Two days later, the prime minister stated that Chin’s application to be granted an exemption to return from Miami had been refused, apparently more than once, but that refusal was reversed.

Here is the prime minister’s version of events reported in this newspaper last Sunday: “The government took the decision, that we told Mr Chin, if you would agree to pass in the Bahamas on the way home and bring that lady home, you will get an exemption. That was agreed to and that is what happened. We thank Mr Chin for doing that and we wish the lady the best. That is what happened so there is no need to attack Mr Chin.”

Photo: Prime Minister Dr Keith Rowley.
(via Office of the Prime Minister)

Gadsby reportedly declined an invitation to respond to the prime minister’s statement and it now strains credibility to believe that Mr Chin initiated the return of Ms Bissoon.

The prime minister’s statement revealed that Mr Chin was incentivised to do the humanitarian act. If there was a quid pro quo, why would Mr Chin not present himself to the media in light of those facts?

I dwell on these recent examples of dances around facts—known as ‘spin’—because in the upcoming general election, the politicians and their satellites will spin the windmills of our minds away from rational decision making.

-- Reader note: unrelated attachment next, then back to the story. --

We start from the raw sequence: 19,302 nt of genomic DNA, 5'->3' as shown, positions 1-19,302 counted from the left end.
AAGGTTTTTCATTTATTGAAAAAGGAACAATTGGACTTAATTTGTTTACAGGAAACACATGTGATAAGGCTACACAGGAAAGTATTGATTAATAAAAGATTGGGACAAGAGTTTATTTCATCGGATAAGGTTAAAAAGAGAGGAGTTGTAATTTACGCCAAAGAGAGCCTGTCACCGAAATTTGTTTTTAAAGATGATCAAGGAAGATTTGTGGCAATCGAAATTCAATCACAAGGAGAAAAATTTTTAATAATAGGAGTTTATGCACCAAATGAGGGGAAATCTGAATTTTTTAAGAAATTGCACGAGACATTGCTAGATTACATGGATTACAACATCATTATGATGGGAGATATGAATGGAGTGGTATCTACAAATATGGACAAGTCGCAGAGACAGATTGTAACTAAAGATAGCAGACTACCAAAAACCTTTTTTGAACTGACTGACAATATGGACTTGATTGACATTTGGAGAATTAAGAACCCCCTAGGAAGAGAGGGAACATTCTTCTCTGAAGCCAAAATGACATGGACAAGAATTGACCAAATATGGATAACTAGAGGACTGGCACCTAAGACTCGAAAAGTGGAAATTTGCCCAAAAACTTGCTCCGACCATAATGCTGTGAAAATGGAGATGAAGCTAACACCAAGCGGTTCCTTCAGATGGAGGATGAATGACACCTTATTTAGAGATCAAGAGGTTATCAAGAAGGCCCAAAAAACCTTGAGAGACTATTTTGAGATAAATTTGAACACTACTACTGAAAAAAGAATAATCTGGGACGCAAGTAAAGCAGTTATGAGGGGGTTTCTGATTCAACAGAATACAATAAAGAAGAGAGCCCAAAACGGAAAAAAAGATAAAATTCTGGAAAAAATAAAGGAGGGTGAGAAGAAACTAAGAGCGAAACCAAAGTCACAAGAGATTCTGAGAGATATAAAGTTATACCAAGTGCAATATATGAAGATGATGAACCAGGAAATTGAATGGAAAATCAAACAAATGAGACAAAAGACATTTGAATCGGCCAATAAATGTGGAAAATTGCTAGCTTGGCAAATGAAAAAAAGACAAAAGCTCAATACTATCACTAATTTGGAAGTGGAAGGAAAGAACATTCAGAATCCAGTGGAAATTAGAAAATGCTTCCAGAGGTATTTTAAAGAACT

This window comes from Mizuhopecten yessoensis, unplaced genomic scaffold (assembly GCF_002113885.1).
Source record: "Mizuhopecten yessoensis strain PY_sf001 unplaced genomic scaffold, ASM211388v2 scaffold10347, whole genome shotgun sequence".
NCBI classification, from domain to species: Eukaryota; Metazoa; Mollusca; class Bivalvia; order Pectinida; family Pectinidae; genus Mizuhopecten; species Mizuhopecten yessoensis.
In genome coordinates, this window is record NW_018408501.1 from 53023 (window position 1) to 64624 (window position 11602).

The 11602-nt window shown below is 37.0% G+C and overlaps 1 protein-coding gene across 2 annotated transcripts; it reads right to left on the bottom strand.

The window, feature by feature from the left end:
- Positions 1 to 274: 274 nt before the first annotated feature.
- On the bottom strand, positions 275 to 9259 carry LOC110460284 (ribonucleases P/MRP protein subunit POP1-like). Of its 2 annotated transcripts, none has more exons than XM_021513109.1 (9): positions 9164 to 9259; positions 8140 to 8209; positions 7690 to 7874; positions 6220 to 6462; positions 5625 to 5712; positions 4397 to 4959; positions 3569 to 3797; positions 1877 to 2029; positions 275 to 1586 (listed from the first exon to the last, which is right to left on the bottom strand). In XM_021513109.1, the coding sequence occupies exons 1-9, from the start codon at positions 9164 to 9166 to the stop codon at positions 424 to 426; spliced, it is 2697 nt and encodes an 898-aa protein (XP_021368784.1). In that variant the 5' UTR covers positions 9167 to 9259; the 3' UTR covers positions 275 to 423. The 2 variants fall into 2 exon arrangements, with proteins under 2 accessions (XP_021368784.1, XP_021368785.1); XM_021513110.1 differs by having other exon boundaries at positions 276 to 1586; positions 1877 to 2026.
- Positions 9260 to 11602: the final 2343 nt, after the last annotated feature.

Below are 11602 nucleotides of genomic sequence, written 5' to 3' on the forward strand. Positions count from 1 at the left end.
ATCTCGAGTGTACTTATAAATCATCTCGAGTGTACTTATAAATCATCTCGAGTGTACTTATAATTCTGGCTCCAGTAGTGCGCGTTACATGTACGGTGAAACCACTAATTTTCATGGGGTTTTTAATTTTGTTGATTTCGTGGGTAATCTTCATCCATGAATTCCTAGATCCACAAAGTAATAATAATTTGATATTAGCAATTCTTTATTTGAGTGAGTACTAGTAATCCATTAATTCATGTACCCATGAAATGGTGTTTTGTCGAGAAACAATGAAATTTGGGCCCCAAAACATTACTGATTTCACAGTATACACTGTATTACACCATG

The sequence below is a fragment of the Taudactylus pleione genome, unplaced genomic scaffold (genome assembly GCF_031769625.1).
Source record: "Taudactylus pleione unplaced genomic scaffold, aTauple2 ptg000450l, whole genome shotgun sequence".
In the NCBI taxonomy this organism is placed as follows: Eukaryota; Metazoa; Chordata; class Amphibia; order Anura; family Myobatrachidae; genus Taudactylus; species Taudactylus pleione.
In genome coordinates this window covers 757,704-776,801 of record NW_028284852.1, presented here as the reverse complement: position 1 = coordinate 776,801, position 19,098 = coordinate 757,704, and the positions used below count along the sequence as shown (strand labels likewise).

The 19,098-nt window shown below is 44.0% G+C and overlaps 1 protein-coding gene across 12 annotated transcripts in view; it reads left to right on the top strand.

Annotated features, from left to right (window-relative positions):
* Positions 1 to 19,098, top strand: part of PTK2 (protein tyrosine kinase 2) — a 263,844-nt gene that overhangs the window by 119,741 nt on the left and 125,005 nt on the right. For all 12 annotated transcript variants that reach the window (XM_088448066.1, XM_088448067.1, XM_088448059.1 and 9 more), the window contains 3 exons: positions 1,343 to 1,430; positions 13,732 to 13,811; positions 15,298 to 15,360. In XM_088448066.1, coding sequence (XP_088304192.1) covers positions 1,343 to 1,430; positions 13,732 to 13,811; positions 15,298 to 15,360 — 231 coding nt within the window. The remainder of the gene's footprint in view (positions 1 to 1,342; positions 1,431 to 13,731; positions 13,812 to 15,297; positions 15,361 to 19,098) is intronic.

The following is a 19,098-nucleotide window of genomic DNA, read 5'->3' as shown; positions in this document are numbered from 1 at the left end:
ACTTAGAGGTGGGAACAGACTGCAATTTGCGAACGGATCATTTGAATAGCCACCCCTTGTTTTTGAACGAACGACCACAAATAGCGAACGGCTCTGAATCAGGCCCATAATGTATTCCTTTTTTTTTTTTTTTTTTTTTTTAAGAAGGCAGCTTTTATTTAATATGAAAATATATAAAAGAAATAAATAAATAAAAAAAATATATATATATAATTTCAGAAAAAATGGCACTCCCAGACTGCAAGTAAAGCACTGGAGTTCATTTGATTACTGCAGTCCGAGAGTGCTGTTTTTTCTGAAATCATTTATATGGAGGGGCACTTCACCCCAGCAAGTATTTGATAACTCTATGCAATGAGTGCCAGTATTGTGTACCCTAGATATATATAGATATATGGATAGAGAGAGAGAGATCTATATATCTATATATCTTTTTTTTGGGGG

Are a few of these satellites, with undeclared interests, ensconced in the media?

Editor’s Note: The following comment was submitted to Wired868 by businessman Derek Chin, after publication of this column:
“I initiated the offer to bring the lady stuck in the Bahamas. Do you really believe the gov’t on its own would be able to put together such without me making the offer?
“After I had received the verbal exemption from a reliable source, I thought it would be an appreciative gesture having read about her ordeal and me identifying with the pain. I made the offer on Thursday. There were no conditions.
“The govt has turned it around to give the impression that I only did the deed on the condition. I did not fight them about it for obvious reasons. All who know me, including you, should know what the circumstances really were.”

About Martin Daly

Martin Daly
Martin G Daly SC is a prominent attorney-at-law. He is a former Independent Senator and past president of the Law Association of Trinidad and Tobago. He is chairman of the Pat Bishop Foundation and a steelpan music enthusiast.

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2 comments

  1. I initiated the offer to bring the lady stuck in the Bahamas Do you really believe the Govt on its own would be able to put together such without me making the offer After I had received the verbal exemption from a reliable source I thought it would be an appreciative gesture having read about her ordeal and me identifying with the pain I made the offer on Thursday There were no conditions The Govt has turned it around to give the impression that I only did the deed on the condition. I did not fight them about it for obvious reasons All who know me including you should know what the circumstances really were Regards Derek